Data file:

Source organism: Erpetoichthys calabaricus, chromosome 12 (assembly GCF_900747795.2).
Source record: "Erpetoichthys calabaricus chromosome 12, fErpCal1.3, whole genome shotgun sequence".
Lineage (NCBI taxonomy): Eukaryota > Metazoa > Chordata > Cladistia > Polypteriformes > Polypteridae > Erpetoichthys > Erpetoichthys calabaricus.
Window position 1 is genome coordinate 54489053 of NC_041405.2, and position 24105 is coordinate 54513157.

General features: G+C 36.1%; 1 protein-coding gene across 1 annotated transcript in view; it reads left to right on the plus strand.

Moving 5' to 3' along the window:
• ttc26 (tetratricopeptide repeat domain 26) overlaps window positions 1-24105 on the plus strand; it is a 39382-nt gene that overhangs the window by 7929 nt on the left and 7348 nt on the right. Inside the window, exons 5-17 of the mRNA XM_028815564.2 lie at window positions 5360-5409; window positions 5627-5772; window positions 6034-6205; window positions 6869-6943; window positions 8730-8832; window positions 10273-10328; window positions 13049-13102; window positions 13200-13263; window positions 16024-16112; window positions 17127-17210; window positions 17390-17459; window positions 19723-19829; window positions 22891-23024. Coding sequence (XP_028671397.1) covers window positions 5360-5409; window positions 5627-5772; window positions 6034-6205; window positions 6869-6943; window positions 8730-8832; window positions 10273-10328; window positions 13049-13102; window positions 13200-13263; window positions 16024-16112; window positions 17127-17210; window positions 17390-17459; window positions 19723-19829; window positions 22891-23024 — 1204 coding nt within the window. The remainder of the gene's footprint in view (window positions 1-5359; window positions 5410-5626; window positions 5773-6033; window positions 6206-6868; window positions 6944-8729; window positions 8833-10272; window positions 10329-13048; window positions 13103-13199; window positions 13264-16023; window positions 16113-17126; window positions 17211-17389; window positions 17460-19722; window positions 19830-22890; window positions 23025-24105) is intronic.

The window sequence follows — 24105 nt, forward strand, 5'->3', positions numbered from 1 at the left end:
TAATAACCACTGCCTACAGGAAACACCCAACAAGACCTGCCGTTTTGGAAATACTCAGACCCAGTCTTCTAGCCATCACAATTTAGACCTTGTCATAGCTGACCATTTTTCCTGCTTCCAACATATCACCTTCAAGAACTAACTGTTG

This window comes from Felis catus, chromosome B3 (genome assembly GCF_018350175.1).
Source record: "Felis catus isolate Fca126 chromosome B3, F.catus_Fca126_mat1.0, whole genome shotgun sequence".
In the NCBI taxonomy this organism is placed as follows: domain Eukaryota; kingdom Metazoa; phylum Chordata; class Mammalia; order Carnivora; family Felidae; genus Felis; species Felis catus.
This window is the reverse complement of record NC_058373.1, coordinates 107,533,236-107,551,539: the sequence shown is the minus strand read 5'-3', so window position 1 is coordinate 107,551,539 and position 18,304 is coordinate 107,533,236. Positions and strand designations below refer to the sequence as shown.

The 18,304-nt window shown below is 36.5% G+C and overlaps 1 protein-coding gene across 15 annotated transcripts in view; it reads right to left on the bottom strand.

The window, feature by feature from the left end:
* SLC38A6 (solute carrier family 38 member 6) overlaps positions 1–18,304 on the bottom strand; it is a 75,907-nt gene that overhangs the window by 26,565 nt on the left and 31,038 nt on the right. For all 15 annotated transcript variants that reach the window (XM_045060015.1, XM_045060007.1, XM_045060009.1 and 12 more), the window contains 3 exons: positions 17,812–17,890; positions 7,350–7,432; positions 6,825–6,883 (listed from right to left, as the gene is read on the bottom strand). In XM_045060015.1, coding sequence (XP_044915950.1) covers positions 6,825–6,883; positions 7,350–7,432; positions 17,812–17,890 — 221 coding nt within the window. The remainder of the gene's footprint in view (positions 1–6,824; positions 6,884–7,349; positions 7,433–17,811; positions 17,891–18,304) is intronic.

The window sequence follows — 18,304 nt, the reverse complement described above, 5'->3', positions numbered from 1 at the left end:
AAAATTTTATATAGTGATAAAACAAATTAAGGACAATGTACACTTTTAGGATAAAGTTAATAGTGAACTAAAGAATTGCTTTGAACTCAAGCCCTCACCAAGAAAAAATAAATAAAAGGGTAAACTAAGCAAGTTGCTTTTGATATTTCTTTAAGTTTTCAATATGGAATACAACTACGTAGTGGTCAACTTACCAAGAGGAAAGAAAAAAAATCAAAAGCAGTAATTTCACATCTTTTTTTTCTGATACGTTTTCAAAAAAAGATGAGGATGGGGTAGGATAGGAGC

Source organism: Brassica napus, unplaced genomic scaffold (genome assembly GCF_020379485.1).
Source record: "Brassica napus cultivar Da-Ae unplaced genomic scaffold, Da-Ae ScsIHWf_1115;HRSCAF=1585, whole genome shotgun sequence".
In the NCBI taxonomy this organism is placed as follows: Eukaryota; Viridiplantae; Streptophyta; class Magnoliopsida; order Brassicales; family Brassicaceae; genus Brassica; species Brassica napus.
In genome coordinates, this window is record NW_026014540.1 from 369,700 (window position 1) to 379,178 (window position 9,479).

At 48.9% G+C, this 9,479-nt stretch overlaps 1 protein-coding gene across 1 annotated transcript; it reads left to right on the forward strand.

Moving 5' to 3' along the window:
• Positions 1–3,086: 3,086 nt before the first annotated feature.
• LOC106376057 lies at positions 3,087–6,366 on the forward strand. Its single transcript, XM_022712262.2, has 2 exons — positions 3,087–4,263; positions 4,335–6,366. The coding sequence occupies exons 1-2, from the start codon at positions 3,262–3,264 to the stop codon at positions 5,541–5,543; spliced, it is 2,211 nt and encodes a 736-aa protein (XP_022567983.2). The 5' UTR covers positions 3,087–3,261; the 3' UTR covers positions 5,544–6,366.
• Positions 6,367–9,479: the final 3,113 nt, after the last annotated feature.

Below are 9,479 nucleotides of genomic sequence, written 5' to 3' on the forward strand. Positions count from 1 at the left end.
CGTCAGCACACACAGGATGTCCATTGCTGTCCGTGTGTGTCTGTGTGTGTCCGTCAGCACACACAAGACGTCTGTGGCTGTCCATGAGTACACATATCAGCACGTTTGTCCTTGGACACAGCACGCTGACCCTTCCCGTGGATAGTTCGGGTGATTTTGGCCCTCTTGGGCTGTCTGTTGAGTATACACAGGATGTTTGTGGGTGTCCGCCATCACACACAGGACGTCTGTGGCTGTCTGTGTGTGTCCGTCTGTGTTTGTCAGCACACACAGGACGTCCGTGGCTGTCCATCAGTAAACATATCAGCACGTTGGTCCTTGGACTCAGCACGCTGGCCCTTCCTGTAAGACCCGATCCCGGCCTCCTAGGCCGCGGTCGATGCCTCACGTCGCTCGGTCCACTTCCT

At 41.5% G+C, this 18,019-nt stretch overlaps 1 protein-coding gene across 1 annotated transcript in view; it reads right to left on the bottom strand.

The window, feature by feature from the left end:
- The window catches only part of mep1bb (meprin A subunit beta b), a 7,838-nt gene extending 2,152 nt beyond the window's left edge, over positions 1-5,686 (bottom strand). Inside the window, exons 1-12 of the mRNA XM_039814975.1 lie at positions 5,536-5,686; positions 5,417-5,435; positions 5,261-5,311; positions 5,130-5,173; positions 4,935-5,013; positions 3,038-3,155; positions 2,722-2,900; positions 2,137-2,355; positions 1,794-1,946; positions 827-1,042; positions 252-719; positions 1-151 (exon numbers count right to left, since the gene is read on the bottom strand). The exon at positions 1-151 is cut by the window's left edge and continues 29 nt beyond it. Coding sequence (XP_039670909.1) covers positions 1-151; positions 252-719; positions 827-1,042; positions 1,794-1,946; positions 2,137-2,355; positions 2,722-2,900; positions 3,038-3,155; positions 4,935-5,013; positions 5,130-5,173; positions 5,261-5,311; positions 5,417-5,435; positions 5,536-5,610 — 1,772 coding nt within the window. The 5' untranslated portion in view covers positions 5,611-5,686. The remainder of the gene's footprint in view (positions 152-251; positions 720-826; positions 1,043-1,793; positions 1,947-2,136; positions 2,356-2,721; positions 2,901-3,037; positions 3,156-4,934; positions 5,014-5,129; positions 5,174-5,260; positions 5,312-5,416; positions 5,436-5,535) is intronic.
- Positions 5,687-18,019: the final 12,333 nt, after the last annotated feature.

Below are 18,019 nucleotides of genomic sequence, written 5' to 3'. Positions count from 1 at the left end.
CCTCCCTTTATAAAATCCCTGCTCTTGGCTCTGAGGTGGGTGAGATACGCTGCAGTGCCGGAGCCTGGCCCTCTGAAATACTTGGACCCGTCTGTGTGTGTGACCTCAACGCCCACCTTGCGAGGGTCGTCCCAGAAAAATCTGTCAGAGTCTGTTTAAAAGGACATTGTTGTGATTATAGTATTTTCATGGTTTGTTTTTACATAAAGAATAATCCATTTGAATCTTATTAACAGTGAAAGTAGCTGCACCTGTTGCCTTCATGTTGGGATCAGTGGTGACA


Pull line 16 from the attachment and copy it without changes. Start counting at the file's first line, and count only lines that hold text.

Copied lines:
* SLC38A6 (solute carrier family 38 member 6) overlaps positions 1–18,304 on the bottom strand; it is a 75,907-nt gene that overhangs the window by 26,565 nt on the left and 31,038 nt on the right. For all 15 annotated transcript variants that reach the window (XM_045060015.1, XM_045060007.1, XM_045060009.1 and 12 more), the window contains 3 exons: positions 17,812–17,890; positions 7,350–7,432; positions 6,825–6,883 (listed from right to left, as the gene is read on the bottom strand). In XM_045060015.1, coding sequence (XP_044915950.1) covers positions 6,825–6,883; positions 7,350–7,432; positions 17,812–17,890 — 221 coding nt within the window. The remainder of the gene's footprint in view (positions 1–6,824; positions 6,884–7,349; positions 7,433–17,811; positions 17,891–18,304) is intronic.